University of California, San Francisco (UCSF)

Characterization of the Cellular Mechanisms Regulating Tau Homeostasis

Research Area

Grant Type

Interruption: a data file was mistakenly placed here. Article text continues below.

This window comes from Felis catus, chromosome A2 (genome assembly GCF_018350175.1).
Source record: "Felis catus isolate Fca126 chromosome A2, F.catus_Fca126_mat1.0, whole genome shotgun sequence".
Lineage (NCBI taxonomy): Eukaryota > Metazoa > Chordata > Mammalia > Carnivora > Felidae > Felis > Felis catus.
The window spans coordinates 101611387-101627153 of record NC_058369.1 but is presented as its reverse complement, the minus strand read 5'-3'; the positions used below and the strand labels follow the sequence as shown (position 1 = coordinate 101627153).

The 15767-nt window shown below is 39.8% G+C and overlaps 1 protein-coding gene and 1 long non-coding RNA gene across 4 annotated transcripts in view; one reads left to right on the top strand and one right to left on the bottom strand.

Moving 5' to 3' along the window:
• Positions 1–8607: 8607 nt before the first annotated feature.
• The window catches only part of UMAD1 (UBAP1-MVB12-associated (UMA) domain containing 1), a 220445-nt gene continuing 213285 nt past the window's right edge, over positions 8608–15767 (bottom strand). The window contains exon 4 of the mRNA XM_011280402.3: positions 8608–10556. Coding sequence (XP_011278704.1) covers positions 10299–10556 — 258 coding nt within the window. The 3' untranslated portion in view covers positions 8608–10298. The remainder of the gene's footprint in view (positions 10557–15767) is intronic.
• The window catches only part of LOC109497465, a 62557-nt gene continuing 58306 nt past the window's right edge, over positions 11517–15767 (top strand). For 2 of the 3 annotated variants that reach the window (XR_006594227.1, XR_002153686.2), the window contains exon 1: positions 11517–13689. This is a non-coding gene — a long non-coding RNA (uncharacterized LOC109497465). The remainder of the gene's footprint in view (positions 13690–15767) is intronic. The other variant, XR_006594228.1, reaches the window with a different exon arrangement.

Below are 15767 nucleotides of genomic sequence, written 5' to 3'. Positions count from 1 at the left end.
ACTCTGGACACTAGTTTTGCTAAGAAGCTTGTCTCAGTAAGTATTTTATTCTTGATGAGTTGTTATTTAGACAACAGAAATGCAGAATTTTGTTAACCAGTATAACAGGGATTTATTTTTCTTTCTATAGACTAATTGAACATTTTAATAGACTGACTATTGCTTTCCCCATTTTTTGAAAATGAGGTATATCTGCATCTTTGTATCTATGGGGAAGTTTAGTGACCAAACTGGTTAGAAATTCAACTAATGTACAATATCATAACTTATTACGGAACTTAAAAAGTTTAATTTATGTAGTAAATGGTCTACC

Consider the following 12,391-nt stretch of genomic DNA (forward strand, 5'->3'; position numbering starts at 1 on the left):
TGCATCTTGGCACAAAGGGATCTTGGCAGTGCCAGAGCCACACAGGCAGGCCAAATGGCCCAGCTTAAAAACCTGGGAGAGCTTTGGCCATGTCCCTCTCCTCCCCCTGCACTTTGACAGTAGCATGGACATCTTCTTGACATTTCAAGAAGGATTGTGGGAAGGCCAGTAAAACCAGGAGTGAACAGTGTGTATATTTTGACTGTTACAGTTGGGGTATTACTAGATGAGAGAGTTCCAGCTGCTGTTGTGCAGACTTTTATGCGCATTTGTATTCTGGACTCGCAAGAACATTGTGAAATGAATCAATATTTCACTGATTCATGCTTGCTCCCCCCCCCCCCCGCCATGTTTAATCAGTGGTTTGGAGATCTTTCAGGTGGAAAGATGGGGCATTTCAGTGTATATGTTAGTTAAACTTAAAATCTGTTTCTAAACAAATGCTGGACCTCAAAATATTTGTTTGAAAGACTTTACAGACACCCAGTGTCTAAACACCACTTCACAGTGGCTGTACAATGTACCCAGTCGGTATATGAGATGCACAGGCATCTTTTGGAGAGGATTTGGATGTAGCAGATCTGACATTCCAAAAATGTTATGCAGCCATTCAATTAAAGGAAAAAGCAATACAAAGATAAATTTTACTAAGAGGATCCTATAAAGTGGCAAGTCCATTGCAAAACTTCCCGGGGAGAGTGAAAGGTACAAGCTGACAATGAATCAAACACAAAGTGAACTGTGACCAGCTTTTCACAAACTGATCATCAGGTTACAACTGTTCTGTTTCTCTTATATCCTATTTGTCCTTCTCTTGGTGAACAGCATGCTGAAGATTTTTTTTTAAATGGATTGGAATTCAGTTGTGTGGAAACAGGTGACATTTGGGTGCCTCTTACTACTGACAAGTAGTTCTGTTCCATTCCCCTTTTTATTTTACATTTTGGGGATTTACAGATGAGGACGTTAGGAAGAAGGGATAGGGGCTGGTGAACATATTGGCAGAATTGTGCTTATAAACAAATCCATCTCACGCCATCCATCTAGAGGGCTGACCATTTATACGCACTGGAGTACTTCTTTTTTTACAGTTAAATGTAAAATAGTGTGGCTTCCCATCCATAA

Alzheimer’s disease (AD) is a devastating and untreatable disorder characterized by dementia and the accumulation of aggregated tau protein in the brain. Tau is normally found in healthy neurons, in which the majority of it binds to microtubules and facilitates neuronal functions. A small fraction of tau is usually “free”from microtubules to interact with other proteins, including itself. Indeed, this “free” tau population is thought to be much more prone to aggregation and harder for a neuron to remove. Our laboratory has focused on understanding the pathways that keep tau at a balanced level in the brain, and we hypothesize that age-associated failure of these mechanisms is a major culprit in AD. Specifically, I am interested in mechanisms that can preferentially remove “free” tau. My current research focuses on using chemical and genetic methods to identify and characterize these mechanisms. My key hypothesis is that removing “free” tau by activating these mechanisms will provide potential treatments for AD. Moreover, I am also developing drug-like small molecules that can preferentially accelerate the removal of “free” tau.